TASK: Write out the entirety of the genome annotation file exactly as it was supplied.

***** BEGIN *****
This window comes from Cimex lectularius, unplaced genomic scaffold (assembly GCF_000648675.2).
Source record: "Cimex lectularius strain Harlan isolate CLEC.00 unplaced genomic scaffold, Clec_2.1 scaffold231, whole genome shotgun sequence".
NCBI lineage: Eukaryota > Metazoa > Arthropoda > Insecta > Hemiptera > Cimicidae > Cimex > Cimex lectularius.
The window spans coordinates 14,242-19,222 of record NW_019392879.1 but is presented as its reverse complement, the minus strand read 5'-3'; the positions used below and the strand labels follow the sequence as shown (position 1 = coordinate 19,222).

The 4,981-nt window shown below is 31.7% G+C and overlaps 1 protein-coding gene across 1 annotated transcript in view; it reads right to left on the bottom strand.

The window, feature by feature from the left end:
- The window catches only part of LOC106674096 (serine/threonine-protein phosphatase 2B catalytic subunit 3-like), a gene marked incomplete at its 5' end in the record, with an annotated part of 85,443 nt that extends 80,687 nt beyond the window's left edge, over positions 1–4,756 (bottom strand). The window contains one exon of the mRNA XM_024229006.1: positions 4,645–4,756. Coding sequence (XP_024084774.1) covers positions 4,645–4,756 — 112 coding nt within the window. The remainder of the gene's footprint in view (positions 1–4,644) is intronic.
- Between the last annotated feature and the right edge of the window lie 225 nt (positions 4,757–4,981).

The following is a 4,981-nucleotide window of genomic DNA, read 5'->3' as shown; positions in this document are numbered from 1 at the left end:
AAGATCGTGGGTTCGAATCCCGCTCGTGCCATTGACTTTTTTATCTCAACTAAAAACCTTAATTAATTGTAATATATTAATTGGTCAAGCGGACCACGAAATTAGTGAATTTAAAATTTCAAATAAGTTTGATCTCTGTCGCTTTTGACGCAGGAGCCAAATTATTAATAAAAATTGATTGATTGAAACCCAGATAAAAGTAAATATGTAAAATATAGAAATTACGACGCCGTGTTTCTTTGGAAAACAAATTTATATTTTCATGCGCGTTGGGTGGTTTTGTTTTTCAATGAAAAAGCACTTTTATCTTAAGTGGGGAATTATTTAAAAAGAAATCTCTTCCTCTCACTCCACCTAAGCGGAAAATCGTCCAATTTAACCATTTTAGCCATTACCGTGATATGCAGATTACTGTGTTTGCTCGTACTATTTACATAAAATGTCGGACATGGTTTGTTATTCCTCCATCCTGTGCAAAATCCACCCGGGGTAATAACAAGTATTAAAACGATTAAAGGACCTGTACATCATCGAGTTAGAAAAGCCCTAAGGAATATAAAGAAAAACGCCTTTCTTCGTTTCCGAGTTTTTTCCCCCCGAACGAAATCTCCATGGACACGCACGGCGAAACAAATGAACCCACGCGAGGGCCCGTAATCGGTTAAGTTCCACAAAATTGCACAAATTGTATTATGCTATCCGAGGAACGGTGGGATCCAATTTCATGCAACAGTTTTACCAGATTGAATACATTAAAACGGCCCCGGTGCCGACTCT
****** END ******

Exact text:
This window comes from Cimex lectularius, unplaced genomic scaffold (assembly GCF_000648675.2).
Source record: "Cimex lectularius strain Harlan isolate CLEC.00 unplaced genomic scaffold, Clec_2.1 scaffold231, whole genome shotgun sequence".
NCBI lineage: Eukaryota > Metazoa > Arthropoda > Insecta > Hemiptera > Cimicidae > Cimex > Cimex lectularius.
The window spans coordinates 14,242-19,222 of record NW_019392879.1 but is presented as its reverse complement, the minus strand read 5'-3'; the positions used below and the strand labels follow the sequence as shown (position 1 = coordinate 19,222).

The 4,981-nt window shown below is 31.7% G+C and overlaps 1 protein-coding gene across 1 annotated transcript in view; it reads right to left on the bottom strand.

The window, feature by feature from the left end:
- The window catches only part of LOC106674096 (serine/threonine-protein phosphatase 2B catalytic subunit 3-like), a gene marked incomplete at its 5' end in the record, with an annotated part of 85,443 nt that extends 80,687 nt beyond the window's left edge, over positions 1–4,756 (bottom strand). The window contains one exon of the mRNA XM_024229006.1: positions 4,645–4,756. Coding sequence (XP_024084774.1) covers positions 4,645–4,756 — 112 coding nt within the window. The remainder of the gene's footprint in view (positions 1–4,644) is intronic.
- Between the last annotated feature and the right edge of the window lie 225 nt (positions 4,757–4,981).

The following is a 4,981-nucleotide window of genomic DNA, read 5'->3' as shown; positions in this document are numbered from 1 at the left end:
AAGATCGTGGGTTCGAATCCCGCTCGTGCCATTGACTTTTTTATCTCAACTAAAAACCTTAATTAATTGTAATATATTAATTGGTCAAGCGGACCACGAAATTAGTGAATTTAAAATTTCAAATAAGTTTGATCTCTGTCGCTTTTGACGCAGGAGCCAAATTATTAATAAAAATTGATTGATTGAAACCCAGATAAAAGTAAATATGTAAAATATAGAAATTACGACGCCGTGTTTCTTTGGAAAACAAATTTATATTTTCATGCGCGTTGGGTGGTTTTGTTTTTCAATGAAAAAGCACTTTTATCTTAAGTGGGGAATTATTTAAAAAGAAATCTCTTCCTCTCACTCCACCTAAGCGGAAAATCGTCCAATTTAACCATTTTAGCCATTACCGTGATATGCAGATTACTGTGTTTGCTCGTACTATTTACATAAAATGTCGGACATGGTTTGTTATTCCTCCATCCTGTGCAAAATCCACCCGGGGTAATAACAAGTATTAAAACGATTAAAGGACCTGTACATCATCGAGTTAGAAAAGCCCTAAGGAATATAAAGAAAAACGCCTTTCTTCGTTTCCGAGTTTTTTCCCCCCGAACGAAATCTCCATGGACACGCACGGCGAAACAAATGAACCCACGCGAGGGCCCGTAATCGGTTAAGTTCCACAAAATTGCACAAATTGTATTATGCTATCCGAGGAACGGTGGGATCCAATTTCATGCAACAGTTTTACCAGATTGAATACATTAAAACGGCCCCGGTGCCGACTCT